Position title: Howard and Ellen Louise Schwartz Faculty Fellow in Islamic Art and Architecture
Phone: (608) 263.2349
216 Conrad A. Elvehjem Building
Virtual Office Hours: By appointment.
To schedule a virtual appointment please use the link: https://calendly.com/jenniferpruittofficehours
B.A. Smith College, 1997
M.A. Harvard University, 2005
Ph.D. Harvard University, 2009
Jennifer Pruitt is a historian of Islamic art and architecture with a focus on the Arabic-speaking world. In both research and teaching, Pruitt is driven by a central question: how do multi-faith, diverse populations in the Arabic-speaking world patronize, utilize, and respond to their built environment?
Her first book, Building the Caliphate: Construction, Destruction, and Sectarian Identity in Early Fatimid Architecture (Yale, 2020), investigates the early architecture of the Fatimids, an Ismaili Shi‘i Muslim dynasty that dominated the Mediterranean world from the 10th to the 12th centuries. It argues that that architecture played a pivotal role in negotiating the kaleidoscope of religious identities in the medieval Islamic world and challenges the assumption that artistic efflorescence was a function of religious tolerance in the medieval Mediterranean. Instead, it argues that conflict and destruction played a crucial, productive role in the formation of medieval Islamic architecture.
Pruitt’s articles have appeared in the journals World Art, The Medieval Globe, Muqarnas, and in The Companion to Islamic Art and Architecture (Wiley-Blackwell, 2018), Sacred Precincts: Non-Muslim Religious Sites in Islamic Territories (Brill, 2015), and Encyclopaedia of Islam. She is embarking on two new book-length projects. In the first, Inheriting an Islamic Golden Age: Globalism, National Identity, and Invented Histories in the Architecture of the Arabian Gulf, Pruitt investigates the integration of classical forms of Islamic art in the contemporary architecture of the Arabian Gulf. The second project, entitled The Accretion of Memory in a Medieval Street: A Biography of the Palace Walk in Cairo (969–1500 CE), explores the architecture and urban development of Cairo’s most famous street (now known as al-Mu’izz Street). Pruitt’s work has been supported by a First Book Award from the University of Wisconsin-Madison, Fulbright, the American Research Center in Egypt, and the Institute of Ismaili Studies.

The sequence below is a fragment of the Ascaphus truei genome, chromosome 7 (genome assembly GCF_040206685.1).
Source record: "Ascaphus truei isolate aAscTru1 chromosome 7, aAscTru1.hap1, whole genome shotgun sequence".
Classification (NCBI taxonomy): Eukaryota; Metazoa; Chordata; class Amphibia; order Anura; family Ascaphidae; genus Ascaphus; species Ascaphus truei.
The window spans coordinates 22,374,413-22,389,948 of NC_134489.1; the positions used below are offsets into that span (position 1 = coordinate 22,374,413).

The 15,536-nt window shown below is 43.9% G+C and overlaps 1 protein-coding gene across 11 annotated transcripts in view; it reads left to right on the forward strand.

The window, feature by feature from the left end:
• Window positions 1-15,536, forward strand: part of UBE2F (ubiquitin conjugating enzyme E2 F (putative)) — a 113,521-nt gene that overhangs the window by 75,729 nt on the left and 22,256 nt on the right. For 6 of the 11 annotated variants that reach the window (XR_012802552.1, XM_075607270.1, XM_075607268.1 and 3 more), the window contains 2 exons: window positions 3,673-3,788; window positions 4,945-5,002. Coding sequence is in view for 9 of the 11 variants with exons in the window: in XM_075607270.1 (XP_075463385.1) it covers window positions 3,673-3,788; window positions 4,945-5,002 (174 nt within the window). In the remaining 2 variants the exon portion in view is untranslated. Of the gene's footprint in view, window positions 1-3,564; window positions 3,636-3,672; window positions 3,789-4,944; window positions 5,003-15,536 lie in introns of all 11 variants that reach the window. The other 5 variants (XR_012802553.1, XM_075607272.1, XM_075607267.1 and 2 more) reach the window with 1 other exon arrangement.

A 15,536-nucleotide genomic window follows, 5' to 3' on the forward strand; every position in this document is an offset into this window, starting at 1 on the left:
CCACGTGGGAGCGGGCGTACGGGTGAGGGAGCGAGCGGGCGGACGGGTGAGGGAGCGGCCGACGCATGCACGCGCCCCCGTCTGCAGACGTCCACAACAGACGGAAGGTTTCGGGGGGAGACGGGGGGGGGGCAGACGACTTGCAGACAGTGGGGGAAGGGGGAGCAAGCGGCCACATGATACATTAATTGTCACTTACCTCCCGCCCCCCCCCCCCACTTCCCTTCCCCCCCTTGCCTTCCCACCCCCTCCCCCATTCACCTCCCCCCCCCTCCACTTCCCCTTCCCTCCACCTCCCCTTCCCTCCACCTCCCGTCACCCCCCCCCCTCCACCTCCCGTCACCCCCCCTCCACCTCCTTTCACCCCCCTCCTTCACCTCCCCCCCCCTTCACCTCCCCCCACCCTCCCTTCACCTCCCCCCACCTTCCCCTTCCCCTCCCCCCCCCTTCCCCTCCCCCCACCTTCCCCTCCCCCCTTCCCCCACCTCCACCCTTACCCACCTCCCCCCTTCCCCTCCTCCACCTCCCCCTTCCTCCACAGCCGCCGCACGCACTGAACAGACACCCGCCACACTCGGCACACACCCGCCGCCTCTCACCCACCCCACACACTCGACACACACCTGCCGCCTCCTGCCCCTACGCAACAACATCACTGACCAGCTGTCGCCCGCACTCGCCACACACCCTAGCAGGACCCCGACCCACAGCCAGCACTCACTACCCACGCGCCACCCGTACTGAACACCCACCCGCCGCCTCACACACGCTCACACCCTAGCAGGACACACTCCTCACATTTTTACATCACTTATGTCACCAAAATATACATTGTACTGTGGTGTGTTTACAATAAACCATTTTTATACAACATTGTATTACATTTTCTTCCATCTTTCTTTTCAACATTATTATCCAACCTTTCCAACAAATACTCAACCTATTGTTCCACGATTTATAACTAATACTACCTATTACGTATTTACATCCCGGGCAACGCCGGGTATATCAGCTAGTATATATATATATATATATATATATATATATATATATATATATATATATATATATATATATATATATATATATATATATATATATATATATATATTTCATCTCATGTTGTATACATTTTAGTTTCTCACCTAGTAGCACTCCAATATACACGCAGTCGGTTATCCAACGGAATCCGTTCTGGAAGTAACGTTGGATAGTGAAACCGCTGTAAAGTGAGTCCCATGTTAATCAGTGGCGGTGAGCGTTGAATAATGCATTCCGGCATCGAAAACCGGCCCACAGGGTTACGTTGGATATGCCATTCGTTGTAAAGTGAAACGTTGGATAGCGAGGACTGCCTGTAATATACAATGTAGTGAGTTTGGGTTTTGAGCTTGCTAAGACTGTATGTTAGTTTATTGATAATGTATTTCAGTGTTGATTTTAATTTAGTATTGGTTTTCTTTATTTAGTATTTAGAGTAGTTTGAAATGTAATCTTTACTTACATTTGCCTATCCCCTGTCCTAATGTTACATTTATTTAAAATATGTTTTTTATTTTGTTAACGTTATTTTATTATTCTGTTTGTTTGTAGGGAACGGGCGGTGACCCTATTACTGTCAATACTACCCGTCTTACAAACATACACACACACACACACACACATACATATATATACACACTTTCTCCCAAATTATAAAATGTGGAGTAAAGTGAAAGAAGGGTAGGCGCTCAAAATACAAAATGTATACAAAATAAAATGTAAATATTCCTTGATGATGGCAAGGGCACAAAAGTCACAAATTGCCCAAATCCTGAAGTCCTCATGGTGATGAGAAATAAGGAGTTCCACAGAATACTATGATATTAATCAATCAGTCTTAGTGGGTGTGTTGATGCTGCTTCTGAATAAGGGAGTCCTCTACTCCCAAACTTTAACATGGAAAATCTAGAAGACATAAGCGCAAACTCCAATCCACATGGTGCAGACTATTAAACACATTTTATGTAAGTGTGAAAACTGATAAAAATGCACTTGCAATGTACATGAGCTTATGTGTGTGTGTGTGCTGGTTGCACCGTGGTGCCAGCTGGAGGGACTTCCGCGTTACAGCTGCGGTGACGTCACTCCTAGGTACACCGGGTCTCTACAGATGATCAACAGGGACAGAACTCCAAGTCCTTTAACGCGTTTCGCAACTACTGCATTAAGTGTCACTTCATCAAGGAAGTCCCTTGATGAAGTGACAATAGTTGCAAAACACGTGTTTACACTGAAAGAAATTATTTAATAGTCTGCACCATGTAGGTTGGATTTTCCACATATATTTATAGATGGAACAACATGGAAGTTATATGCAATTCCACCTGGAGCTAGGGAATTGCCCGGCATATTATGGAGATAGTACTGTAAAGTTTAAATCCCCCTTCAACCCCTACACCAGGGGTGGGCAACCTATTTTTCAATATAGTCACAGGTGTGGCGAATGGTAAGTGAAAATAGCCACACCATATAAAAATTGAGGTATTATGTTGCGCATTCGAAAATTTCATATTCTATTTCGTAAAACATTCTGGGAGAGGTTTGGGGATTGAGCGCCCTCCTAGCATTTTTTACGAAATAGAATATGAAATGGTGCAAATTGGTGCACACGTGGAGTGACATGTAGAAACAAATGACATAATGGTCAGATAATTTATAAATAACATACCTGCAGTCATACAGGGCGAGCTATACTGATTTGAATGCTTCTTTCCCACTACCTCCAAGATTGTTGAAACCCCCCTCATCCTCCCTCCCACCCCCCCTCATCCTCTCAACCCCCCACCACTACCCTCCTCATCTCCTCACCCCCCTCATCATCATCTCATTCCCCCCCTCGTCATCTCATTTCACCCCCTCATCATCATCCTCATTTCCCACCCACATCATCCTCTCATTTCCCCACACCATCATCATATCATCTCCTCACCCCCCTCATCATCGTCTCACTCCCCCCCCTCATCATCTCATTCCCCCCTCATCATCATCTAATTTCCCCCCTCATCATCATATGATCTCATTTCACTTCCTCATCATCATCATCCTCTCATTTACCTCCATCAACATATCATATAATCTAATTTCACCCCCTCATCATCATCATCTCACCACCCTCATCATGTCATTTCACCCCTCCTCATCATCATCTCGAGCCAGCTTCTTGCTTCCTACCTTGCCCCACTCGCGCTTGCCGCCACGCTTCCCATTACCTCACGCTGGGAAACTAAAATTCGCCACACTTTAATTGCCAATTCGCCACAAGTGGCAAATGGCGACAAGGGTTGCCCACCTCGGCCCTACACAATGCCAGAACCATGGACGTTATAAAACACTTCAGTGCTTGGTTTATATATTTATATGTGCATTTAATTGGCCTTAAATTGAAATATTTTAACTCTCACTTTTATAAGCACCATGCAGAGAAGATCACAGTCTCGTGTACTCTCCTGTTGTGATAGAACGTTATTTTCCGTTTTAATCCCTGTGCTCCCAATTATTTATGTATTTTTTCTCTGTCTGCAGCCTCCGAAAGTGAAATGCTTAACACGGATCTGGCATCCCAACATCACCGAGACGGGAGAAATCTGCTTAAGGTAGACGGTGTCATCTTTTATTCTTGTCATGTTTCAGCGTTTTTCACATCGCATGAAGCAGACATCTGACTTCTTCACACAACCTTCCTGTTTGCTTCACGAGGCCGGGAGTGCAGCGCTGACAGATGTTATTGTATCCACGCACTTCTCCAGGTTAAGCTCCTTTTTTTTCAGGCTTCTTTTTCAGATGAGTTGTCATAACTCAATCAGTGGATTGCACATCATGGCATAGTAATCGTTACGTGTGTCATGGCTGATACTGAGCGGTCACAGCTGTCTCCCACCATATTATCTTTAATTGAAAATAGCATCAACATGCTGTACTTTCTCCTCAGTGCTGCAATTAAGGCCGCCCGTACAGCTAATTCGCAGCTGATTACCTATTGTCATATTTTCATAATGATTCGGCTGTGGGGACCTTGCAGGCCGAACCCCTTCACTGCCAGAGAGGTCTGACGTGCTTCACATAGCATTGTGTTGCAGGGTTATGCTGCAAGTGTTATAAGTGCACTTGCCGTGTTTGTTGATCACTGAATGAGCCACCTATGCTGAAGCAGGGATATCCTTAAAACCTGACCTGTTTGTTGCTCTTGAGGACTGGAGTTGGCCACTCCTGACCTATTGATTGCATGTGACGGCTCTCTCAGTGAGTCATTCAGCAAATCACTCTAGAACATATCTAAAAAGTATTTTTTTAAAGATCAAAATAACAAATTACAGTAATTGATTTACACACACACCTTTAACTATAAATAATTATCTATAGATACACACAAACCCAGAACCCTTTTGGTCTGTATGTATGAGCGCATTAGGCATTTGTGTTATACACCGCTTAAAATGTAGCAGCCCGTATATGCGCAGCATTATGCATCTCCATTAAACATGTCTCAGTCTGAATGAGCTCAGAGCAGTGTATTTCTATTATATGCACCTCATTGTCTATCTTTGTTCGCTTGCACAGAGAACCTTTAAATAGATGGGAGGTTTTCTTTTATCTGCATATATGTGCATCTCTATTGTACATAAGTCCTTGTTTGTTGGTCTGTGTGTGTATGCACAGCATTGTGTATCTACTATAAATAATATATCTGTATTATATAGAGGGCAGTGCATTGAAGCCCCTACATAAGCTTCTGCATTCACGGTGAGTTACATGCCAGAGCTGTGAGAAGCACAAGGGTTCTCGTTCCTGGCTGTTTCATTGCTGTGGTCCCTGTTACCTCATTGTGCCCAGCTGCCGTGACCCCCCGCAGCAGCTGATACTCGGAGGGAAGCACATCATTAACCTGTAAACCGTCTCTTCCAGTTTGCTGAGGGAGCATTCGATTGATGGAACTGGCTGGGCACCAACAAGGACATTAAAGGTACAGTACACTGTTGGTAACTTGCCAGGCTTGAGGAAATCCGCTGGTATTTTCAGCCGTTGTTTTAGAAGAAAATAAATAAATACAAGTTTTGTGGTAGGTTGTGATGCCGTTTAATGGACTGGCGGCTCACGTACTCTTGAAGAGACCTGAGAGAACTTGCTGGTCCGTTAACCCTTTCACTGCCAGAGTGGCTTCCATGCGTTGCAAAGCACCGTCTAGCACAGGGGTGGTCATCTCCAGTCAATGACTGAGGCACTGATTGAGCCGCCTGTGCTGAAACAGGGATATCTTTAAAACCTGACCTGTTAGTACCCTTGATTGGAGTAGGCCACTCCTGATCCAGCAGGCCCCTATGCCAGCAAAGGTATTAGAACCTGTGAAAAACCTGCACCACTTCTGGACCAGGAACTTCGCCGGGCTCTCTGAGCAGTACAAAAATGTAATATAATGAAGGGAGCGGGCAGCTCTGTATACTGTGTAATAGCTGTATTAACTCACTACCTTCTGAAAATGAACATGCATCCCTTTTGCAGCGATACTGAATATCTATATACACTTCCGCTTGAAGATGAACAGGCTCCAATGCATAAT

Building the Caliphate: Construction, Destruction, and Sectarian Identity in Early Fatimid Architecture (New Haven: Yale University Press, forthcoming March 2020)
“The Fatimid Holy City: Destroying and Building Jerusalem in the Eleventh Century,” The Medieval Globe (2018).
“Monumentalizing the Ephemeral: Ganzeer and the Rise of Cairene Street Art” World Art (2017):1–23.
“The Three Caliphates, a Comparative Approach,” with Glaire Anderson. In The Companion to Islamic Art and Architecture, edited by Gülru Necipoğlu and Finbarr B. Flood (Blackwell Companions to Art History), 223–49 (Malden: Wiley-Blackwell, 2017).
Catalog entries on medieval and contemporary art of the Middle East in Ink, Silk, and Gold: Islamic Art from the Museum of Fine Arts, Boston, edited by Laura Weinstein (Boston: Museum of Fine Arts Publications, 2015).
“Miracle at Muqattam: Moving a Mountain to Build a Church in the Early Fatimid Caliphate (969–995),” in Sacred Precincts: Non-Muslim Religious Sites in Islamic Territories, edited by Mohammad Gharipour, 277–90 (Boston: Brill, 2014).
“Method in Madness: Reconsidering the Destruction of Churches in the Fatimid Era,” Muqarnas 30 (2013):119–39.
Review of “In Harmony: The Norma Jean Calderwood Collection of Islamic Art” (exhibition, Harvard University, Sackler Museum) College Art Association Reviews, 2013.
AH 210: The History of the World in 20 Buildings
AH 373: Great Cities of Islam
AH 305: Islamic Art and Architecture
AH 413: Art in the Age of the Caliphs
AH 440: Art and Power in the Arab World
AH 515/815: Cross-Cultural Encounters in Islamic Art
AH 515/815: Conflict and Coexistence in the Architecture of Medieval Spain
AH 600: From Mecca to Dubai: Current Issues in the Architecture of the Arabian Gulf